Meet Reid & Harriet, The Trendiest Design Duo in Dance
Reid Bartelme and Harriet Jung were still students at the Fashion Institute of Technology when their first joint commission came along: Creating the costume for a Fall for Dance piece Andrea Miller choreographed on Drew Jacoby. The pair officially joined forces in 2011, forming their eponymous label and building a resumé that includes designing for American Ballet Theatre, New York City Ballet and Miami City Ballet. Reid & Harriet Design's success lies in their ability to mix bold colors and unique textures with an innate understanding of what dancers need to perform comfortably.
They opened up to Dance Magazine about their creative process, where they get inspiration and why they like it when choreographers don't come with too many ideas.
Costumes for choreographer Matthew Neenan. Photo by Erin Baiano, courtesy Reid & Harriet
Bartelme: Fashion made a lot of sense for me when I started transitioning out of dance. I was always crafty—I used photographs of my Halloween costumes growing up to apply to FIT.
Jung: I didn't have any experience in fashion prior to FIT—I majored in molecular and cell biology in college.
Bartelme: When we start a project, a choreographer might come with some dancing done or music picked out. Sometimes they won't have started at all. Harriet and I take whatever we're given and start to source things visually. Then we pull imagery and start sketching together. We'll figure out fabrics and do drawings to send off to the choreographer to see if we're going in the right direction.
Jung: I always say it's my favorite when choreographers don't come in with too many ideas. The projects that turn out the best are with choreographers who really trust us.
Bartelme: Ideally, we're put in situations where we can draw from art or a movie or a trip we've taken, and bring that into our work.
Bartelme: We also have to be able to shift along with the choreographer's work because sometimes the piece evolves.
Costumes for Justin Peck's Paz de la Jolla. Photo by Paul Kolnick, courtesy NYCB
Jung: We're always learning. We once made a corset bodice with plastic boning for Julie Kent. After dress rehearsal, the bonings were all broken.
Bartelme: This happened four hours before the show, but luckily Tomoko Ueda-Dunbar, ABT's amazing wardrobe supervisor, took out all of the boning and rigged the costume to the tights.
Jung: It's always been one of our ultimate goals to have a unisex, very wearable collection. The ready-to-wear bathing suits we designed last spring were the first logical steps towards that.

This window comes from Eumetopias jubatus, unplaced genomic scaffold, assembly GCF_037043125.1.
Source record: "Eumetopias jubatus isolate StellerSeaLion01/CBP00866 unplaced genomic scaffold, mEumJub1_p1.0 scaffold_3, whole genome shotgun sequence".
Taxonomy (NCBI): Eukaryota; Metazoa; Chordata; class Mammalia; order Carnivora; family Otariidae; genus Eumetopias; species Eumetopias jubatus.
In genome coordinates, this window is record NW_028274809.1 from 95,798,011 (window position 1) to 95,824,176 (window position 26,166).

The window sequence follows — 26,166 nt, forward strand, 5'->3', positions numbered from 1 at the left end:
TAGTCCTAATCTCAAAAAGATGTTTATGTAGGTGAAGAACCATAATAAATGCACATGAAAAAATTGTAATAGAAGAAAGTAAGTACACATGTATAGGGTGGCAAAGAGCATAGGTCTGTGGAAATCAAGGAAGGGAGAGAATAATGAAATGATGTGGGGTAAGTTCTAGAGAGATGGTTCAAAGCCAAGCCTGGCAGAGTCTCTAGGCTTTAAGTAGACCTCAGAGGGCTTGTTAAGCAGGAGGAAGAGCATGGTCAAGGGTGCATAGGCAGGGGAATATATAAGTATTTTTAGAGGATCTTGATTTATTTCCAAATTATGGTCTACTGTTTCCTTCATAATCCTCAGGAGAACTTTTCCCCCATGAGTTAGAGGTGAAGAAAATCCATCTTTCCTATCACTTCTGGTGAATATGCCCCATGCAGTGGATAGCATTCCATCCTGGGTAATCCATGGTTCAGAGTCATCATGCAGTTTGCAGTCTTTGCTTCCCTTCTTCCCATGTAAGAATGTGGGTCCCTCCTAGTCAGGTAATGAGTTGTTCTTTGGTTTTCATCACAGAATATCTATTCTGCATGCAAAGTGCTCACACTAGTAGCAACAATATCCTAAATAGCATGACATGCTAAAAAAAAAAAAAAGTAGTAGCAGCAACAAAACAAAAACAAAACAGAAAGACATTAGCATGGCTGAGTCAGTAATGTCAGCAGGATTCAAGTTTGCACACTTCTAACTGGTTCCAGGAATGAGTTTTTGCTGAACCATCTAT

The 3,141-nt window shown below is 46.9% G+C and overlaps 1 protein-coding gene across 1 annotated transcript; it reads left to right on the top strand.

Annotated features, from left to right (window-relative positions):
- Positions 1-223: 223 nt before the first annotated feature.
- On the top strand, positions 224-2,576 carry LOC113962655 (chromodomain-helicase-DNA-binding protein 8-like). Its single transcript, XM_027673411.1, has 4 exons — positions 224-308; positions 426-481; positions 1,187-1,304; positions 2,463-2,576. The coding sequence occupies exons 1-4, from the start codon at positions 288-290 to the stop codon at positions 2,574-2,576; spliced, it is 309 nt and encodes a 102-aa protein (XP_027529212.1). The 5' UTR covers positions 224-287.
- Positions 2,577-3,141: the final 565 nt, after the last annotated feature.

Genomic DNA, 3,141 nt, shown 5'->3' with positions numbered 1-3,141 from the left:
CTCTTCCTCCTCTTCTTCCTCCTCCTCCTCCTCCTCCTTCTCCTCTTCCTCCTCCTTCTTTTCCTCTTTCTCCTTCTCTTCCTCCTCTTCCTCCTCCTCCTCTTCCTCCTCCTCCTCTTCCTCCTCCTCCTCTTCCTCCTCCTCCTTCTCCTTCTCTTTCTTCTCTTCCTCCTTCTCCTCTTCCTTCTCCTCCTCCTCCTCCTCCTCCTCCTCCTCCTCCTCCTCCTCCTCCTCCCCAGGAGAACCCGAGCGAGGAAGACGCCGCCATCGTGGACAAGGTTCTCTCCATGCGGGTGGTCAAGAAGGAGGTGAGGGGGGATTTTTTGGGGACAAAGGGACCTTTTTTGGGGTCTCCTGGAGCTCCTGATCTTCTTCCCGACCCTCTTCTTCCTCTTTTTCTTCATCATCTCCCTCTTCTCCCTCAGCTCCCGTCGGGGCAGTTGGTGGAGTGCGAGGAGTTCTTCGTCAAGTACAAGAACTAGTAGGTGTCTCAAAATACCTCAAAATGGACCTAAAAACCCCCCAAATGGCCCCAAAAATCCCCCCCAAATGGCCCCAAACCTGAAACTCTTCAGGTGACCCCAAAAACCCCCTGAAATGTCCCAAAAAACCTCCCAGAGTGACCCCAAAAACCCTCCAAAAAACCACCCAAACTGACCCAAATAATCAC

Bartelme: Next, we have a show in late March. It's a curated evening in dance at the Guggenheim Museum Works & Process that's based in costumes. It will include five choreographers that I've danced for and we've both designed for, plus a handful of dancers we've worked with. Harriet and I are going to dance, too.
There's a rare moment in Broadway's Hadestown where the audience is able to breathe a sigh of relief. The smash-hit success is not well-known for being light-hearted or easy-going; Hadestown is a show full of workers and walls and, well, the second act largely takes place in a slightly modernized version of hell.
But deep into the second act, the show reaches a brief homeostasis of peace, one of those bright, shining moments that allows the audience to think "maybe it will turn out this time," as the character Hermes keeps suggesting.
After songs and songs of conflict and resentment, Hades, the king of the underground, and his wife, the goddess Persephone, rekindle their love. And, unexpectedly, they dance. It's one of the most compelling moments in the show.
Back in 2011 when Joe Lanteri first approached Katie Langan, chair of Marymount Manhattan College's dance department, about getting involved with New York City Dance Alliance, she was skeptical about the convention/competition world.
"But I was pleasantly surprised by the enormity of talent that was there," she says. "His goal was to start scholarship opportunities, and I said okay, I'm in."
Today, it's fair to say that Lanteri has far surpassed his goal of creating scholarship opportunities. But NYCDA has done so much more, bridging the gap between the convention world and the professional world by forging a wealth of partnerships with dance institutions from Marymount to The Ailey School to Complexions Contemporary Ballet and many more. There's a reason these companies and schools—some of whom otherwise may not see themselves as aligned with the convention/competition world—keep deepening their relationships with NYCDA.
Now, college scholarships are just one of many ways NYCDA has gone beyond the typical weekend-long convention experience and created life-changing opportunities for students. We rounded up some of the most notable ones:
There's always been something larger than life about choreographer Mark Morris. Of course, there are the more than 150 works he's made and that incisive musicality that makes dance critics drool. But there's also his idiosyncratic, no-apologies-offered personality, and his biting, no-holds-barred wit. And, well, his plan to keep debuting new dances even after he's dead.
So it should come as little surprise that his latest distinction is also a bit larger than life: The New York Landmarks Conservancy is adding Morris to its list of "Living Landmarks."
"The show must go on" may be a platitude we use to get through everything from costume malfunctions to stormy moods. But when it came to overcoming a literal hurricane, Houston Ballet was buoyed by this mantra to go from devastated to dancing in a matter of weeks—with the help of Harlequin Floors, Houston Ballet's longstanding partner who sprang into action to build new floors in record time.